I caught a bus to Puerto Natales, jumping off point for what some people describe as the finest walking in the world, the Parque Nacional Torres del Paine. From here I caught a bus to the park and began my trek. I had originally intended to do what is called The Circuit, a seven to ten day walk around the main mountains in the park. I consulted a weather forecast on the day I caught a bus to the park which was offering me five days of good weather followed by days of heavy rain and winds of up to 100 kph. After much soul searching, I decided to just do what is called The Big W, a good call as it transpired.
Day One saw the bus take me and about 100 others to the park entrance where we parted with our entry fee, about CP$21,000 or A$42, and were taken into a room where we all had to watch a video on etiquette in the park. From here it was off to one of the three entry points for walking. I chose the central one which involved me a 45 minute boat trip across Lago Pehoe. The sky was overcast, a wind was blowing, the water was a stunning green colour and the views of the snow covered mountains we were travelling towards were awesome. I headed for Campamento (Camp) Grey some 11 kilometres away. It was spitting and a 70 kph wind was in my face. The rain, driven by the wind, felt like hail as it stung my face and sucked the warmth out of me. Although I got wet, the wind dried me out just as quickly. I felt like a Coolgardie safe.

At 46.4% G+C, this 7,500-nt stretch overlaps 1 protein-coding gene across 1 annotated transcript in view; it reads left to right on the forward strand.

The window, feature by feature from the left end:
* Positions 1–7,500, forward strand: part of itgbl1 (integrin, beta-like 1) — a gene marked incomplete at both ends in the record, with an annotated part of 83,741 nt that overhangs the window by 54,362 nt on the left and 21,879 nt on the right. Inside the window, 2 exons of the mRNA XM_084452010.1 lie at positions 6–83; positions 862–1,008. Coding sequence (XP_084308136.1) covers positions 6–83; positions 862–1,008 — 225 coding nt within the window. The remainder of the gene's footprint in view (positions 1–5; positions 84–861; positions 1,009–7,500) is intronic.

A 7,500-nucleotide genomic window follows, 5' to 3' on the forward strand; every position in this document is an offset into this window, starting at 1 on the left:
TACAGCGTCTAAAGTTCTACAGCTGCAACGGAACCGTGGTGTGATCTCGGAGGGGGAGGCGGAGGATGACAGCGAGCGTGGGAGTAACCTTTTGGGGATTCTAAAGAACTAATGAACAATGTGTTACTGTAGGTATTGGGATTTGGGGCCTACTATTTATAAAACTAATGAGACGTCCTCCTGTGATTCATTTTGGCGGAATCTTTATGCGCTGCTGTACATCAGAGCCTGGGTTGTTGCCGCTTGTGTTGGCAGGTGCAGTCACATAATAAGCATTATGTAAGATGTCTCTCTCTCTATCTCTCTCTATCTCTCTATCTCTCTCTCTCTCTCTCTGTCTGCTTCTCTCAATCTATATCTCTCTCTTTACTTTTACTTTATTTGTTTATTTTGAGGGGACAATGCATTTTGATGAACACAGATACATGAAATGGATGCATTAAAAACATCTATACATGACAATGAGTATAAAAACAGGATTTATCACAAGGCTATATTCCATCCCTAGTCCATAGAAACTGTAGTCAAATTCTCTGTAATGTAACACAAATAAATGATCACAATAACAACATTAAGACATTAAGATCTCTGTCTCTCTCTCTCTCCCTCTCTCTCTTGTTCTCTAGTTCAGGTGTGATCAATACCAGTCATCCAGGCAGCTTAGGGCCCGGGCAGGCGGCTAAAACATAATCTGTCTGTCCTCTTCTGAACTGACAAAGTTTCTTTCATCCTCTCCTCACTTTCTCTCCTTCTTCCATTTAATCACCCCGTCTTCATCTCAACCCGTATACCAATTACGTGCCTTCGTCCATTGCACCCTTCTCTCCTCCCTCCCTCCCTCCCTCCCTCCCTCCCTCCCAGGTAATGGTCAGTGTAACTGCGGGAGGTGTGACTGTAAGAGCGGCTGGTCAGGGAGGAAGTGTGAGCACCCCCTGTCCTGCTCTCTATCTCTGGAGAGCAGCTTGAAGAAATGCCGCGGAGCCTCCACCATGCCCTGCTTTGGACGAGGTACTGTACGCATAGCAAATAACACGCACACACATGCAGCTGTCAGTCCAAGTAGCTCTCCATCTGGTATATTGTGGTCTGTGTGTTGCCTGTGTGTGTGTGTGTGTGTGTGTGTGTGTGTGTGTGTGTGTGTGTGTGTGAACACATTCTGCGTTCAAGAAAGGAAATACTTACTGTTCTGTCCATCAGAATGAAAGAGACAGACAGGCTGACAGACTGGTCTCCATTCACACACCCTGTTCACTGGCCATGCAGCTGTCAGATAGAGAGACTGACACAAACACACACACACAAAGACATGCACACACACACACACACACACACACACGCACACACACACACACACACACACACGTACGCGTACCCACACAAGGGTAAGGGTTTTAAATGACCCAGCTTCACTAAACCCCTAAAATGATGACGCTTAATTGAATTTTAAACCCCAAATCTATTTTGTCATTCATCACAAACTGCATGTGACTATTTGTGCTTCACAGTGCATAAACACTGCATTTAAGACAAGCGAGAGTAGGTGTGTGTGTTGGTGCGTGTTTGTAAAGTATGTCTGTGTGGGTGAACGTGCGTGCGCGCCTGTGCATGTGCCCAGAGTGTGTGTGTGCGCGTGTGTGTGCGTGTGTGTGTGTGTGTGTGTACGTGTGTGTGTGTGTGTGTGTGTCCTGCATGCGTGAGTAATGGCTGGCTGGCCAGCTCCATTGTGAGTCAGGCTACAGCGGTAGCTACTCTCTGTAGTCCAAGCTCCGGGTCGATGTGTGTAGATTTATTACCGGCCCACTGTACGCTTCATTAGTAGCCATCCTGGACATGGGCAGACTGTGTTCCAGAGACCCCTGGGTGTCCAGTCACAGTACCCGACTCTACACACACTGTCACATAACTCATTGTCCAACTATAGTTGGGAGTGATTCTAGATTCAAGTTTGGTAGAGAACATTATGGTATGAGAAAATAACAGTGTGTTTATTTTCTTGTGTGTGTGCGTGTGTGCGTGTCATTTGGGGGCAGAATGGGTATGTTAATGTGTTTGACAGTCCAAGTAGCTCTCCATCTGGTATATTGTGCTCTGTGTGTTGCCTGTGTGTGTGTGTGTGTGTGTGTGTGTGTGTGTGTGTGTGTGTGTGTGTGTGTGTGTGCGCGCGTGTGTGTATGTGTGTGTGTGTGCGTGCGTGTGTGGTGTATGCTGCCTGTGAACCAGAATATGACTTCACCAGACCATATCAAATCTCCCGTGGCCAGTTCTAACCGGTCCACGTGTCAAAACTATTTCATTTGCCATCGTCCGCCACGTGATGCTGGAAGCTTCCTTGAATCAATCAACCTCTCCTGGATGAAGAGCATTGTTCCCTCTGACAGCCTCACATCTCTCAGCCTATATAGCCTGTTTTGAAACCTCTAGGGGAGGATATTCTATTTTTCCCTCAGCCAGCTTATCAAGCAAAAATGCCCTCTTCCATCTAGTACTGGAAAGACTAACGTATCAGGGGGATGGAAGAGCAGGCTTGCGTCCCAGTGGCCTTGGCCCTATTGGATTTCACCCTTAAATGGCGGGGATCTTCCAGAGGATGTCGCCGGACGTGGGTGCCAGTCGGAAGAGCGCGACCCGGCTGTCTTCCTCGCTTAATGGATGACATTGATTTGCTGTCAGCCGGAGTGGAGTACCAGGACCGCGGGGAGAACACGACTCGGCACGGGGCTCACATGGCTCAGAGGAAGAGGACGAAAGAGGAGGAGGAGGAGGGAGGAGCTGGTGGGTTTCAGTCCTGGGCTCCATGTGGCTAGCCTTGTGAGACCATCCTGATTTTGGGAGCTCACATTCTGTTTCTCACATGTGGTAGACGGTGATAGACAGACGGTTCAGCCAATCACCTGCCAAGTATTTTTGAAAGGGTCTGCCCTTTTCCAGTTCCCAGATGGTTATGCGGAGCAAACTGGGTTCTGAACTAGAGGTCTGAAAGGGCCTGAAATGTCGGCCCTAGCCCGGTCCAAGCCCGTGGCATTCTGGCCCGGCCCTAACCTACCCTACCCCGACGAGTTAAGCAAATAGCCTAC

But the scenery was stunning. Leaving a track through a gully which had obviously been burnt by a fire sometime ago, I mounted a saddle to find in front of me a vast glacial lake complete with icebergs. I knew it was Lago Grey and was fed by a glacier.